Hi friends. Hope everybody had a wonderful Thanksgiving. And we wish a blessed Christmas season to all. Let me first say that Dwayne and I hope to resume blogging on a limited scale after the first of the year. We’ll describe then what that will look like and how our interests may be changing.
For now I’d like to share some very brief thoughts on Tom Oord’s (or TJ as he’s sometimes called, which will have to do for us since we already have a Tom here!) new book The Uncontrolling Love of God. Reviews are showing up. More are forthcoming. I hope to engage it after the holidays as well. Roger Olson briefly expresses questions and concerns here, but it’s something TJ says in his response to Roger that I’d like to think aloud on for a moment.
Let me begin by saying that though we don’t know each other extremely well, I do consider TJ to be a friend and I respect his passion for God and his academic work. It is as friends that we have disagreed. TJ has done more than anyone I know to promote, as he calls it, “open and relational theologies,” and that emphasis has brought people who never would have been in conversation into conversation. I think that’s a good thing and TJ is to be credited with that. I particularly appreciate his kind demeanor and conversational style.
So, to begin. I know TJ grants the fundamental distinction between God as metaphysically necessary and all else as contingent. God alone is self-sufficient; he alone accounts for his existence. All created entities are sustained in their being by God, i.e., none are self-sustaining. I think our main differences with TJ begin here, in what we see as a failure on his part to appreciate the implications of this distinction. If we explore that at length, it’ll have to be later. For now, I want just to comment on a particular statement TJ makes in his response to Roger, namely, the claim that “God never acts as a sufficient cause.” I don’t think TJ can consistently maintain this, given his agreement on the metaphysical contingency of created entities, and I think it’s rather obvious why.
I’m not speaking here of the process that creation takes via its capacities for self-determination to realize this or that possibility. We’re logically antecedent to that, at a place where the logic of ‘uncreated’ vs ‘created’, of metaphysically necessary vs metaphysically contingent, being comes into view. And it seems to us that here TJ has to grant divine sufficient causation (or modify aspects of his cosmology). Now, it may be that what God sustains are the creature’s limited capacities or dispositions for some measured self-determination, leaving the movement from particular possibilities to actualities contingent upon created dispositions whose exercise is not a foregone conclusion of divine will or knowledge. We have no issue with that. And surely we must also say that the being of created entities possesses its own integrity—i.e., creation truly exists as other than God, and whatever constitutes the integrity of created reality per se is not violated by God since that integrity is God-given and is the creature’s reality as such. This integrity is the product of God’s creative act. But unless TJ wants to suggest that created entities are self-sufficient for their existence as such, he seems committed at this level to concede that God acts as sufficient cause. Whatever God’s providential actions within creation may be with respect to particular outcomes, God must still be viewed as sufficiently sustaining the very capacities of created particulars. Even if those particulars determine themselves within a limited scope, they do not share in determining their existence as such. We contingent creatures are not self-sustaining, and so not causes of our existing per se. Existence is given, and that giveness entails the sufficiency of the divine act of creating as an act of giving being to beings.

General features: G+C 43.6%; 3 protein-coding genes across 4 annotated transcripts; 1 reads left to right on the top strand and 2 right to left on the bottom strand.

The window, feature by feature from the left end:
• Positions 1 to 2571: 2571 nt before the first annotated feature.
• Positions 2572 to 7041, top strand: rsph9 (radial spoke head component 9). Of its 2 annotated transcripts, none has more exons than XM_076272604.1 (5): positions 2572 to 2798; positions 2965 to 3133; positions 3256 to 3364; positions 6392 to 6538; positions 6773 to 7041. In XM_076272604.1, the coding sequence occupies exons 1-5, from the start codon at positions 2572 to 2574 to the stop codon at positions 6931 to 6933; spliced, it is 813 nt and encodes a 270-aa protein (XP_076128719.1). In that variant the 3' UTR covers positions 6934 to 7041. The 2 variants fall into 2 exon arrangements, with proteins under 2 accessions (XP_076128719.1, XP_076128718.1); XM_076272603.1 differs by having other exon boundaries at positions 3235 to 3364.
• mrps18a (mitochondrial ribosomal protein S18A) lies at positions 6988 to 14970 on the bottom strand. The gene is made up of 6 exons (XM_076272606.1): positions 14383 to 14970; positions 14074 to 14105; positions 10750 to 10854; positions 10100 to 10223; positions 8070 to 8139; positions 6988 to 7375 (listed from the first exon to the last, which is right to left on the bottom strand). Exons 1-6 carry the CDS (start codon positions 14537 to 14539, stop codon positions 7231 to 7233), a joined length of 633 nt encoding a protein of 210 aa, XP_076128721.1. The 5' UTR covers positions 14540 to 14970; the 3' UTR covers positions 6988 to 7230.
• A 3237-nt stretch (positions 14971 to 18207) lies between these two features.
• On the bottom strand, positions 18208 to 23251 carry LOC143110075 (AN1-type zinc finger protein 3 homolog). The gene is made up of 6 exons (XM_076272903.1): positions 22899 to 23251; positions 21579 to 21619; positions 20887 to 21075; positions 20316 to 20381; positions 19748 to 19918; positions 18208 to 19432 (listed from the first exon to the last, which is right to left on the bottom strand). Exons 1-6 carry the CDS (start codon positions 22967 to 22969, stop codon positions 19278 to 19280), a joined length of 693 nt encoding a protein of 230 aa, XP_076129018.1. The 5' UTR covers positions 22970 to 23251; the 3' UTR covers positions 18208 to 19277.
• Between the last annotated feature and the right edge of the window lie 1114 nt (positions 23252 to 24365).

I don’t mean here to propose occasionalism, rather only that the logic of uncreated (necessary) vs created (contingent) being itself requires the former to be the sufficient cause of the ‘being’ or ‘existence’ of the latter. This goes without saying. Creature’s do not create themselves, nor can they be said to sustain their own existence. If this much is so, then it’s not the case, as TJ says, that God “can never act as a sufficient cause.” On the contrary, if created entities are metaphysically contingent, their continued existence as such is by definition contingent upon some other act which sufficiently accounts for their existing at all. And only God, the one self-sufficient act of being (which is what it means to say God alone exists necessarily, something TJ concedes), can be that which is always acting within created entities, the sufficient cause of all that exists but is not self-existent. To appreciate what it means to say God is the self-existent ground and act which ‘gives being to beings’ and that no contingent thing can participate in being the cause of its own existence, is, we think, to touch upon that which makes much of TJ’s project so objectionable.
Now, TJ may reply by agreeing that, sure, on this level God sufficiently accounts for the existence per se of created entities. That reply will take the conversation in a particular direction (which will have to wait till next year). But I suspect that TJ will reply by persisting in his view that God can never be the sufficient cause of anything because (on TJ’s view) there’s always some contingent world that God acts with to bring about new worlds, i.e., TJ posits an infinite series of distinct worlds each created out of the previous, so God never stands in a sufficient relationship to whatever exists contingently. No matter how far back you go, there’s always a turtle underneath the turtle you’re on and so no moment in the series for God to relate sufficiently to anything. This takes the conversation in a slightly different direction (which also will have to wait until next year as well).